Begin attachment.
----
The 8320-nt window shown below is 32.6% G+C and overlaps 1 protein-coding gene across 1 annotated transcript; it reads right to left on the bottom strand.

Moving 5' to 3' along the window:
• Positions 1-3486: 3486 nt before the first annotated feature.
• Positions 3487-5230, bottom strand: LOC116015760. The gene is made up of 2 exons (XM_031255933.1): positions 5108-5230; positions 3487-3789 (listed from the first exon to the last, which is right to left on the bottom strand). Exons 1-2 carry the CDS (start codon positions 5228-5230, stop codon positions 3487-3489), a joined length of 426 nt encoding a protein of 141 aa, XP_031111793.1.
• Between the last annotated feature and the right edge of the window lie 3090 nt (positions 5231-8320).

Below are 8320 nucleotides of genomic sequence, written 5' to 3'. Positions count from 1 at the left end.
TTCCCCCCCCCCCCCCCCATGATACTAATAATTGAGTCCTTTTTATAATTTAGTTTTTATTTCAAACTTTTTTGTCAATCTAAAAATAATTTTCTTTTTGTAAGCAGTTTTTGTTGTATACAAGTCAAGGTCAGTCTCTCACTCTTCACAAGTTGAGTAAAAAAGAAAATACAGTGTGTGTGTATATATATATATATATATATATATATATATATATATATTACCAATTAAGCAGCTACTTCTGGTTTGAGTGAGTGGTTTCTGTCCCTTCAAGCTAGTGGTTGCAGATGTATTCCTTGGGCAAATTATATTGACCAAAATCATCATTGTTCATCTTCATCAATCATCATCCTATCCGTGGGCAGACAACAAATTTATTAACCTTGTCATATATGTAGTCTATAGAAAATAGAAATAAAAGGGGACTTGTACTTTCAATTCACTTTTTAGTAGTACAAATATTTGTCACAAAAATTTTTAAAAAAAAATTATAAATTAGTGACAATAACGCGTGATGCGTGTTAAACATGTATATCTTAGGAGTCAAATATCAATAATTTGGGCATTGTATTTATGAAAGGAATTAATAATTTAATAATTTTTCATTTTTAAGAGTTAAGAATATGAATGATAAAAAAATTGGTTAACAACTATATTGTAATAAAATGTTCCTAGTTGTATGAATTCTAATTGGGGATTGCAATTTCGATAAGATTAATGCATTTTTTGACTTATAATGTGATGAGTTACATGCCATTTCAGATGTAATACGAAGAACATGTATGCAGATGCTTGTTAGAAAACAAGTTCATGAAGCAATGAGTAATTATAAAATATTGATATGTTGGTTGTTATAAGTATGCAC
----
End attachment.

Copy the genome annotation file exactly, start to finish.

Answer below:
The 8320-nt window shown below is 32.6% G+C and overlaps 1 protein-coding gene across 1 annotated transcript; it reads right to left on the bottom strand.

Moving 5' to 3' along the window:
• Positions 1-3486: 3486 nt before the first annotated feature.
• Positions 3487-5230, bottom strand: LOC116015760. The gene is made up of 2 exons (XM_031255933.1): positions 5108-5230; positions 3487-3789 (listed from the first exon to the last, which is right to left on the bottom strand). Exons 1-2 carry the CDS (start codon positions 5228-5230, stop codon positions 3487-3489), a joined length of 426 nt encoding a protein of 141 aa, XP_031111793.1.
• Between the last annotated feature and the right edge of the window lie 3090 nt (positions 5231-8320).

Below are 8320 nucleotides of genomic sequence, written 5' to 3'. Positions count from 1 at the left end.
TTCCCCCCCCCCCCCCCCATGATACTAATAATTGAGTCCTTTTTATAATTTAGTTTTTATTTCAAACTTTTTTGTCAATCTAAAAATAATTTTCTTTTTGTAAGCAGTTTTTGTTGTATACAAGTCAAGGTCAGTCTCTCACTCTTCACAAGTTGAGTAAAAAAGAAAATACAGTGTGTGTGTATATATATATATATATATATATATATATATATATATATTACCAATTAAGCAGCTACTTCTGGTTTGAGTGAGTGGTTTCTGTCCCTTCAAGCTAGTGGTTGCAGATGTATTCCTTGGGCAAATTATATTGACCAAAATCATCATTGTTCATCTTCATCAATCATCATCCTATCCGTGGGCAGACAACAAATTTATTAACCTTGTCATATATGTAGTCTATAGAAAATAGAAATAAAAGGGGACTTGTACTTTCAATTCACTTTTTAGTAGTACAAATATTTGTCACAAAAATTTTTAAAAAAAAATTATAAATTAGTGACAATAACGCGTGATGCGTGTTAAACATGTATATCTTAGGAGTCAAATATCAATAATTTGGGCATTGTATTTATGAAAGGAATTAATAATTTAATAATTTTTCATTTTTAAGAGTTAAGAATATGAATGATAAAAAAATTGGTTAACAACTATATTGTAATAAAATGTTCCTAGTTGTATGAATTCTAATTGGGGATTGCAATTTCGATAAGATTAATGCATTTTTTGACTTATAATGTGATGAGTTACATGCCATTTCAGATGTAATACGAAGAACATGTATGCAGATGCTTGTTAGAAAACAAGTTCATGAAGCAATGAGTAATTATAAAATATTGATATGTTGGTTGTTATAAGTATGCAC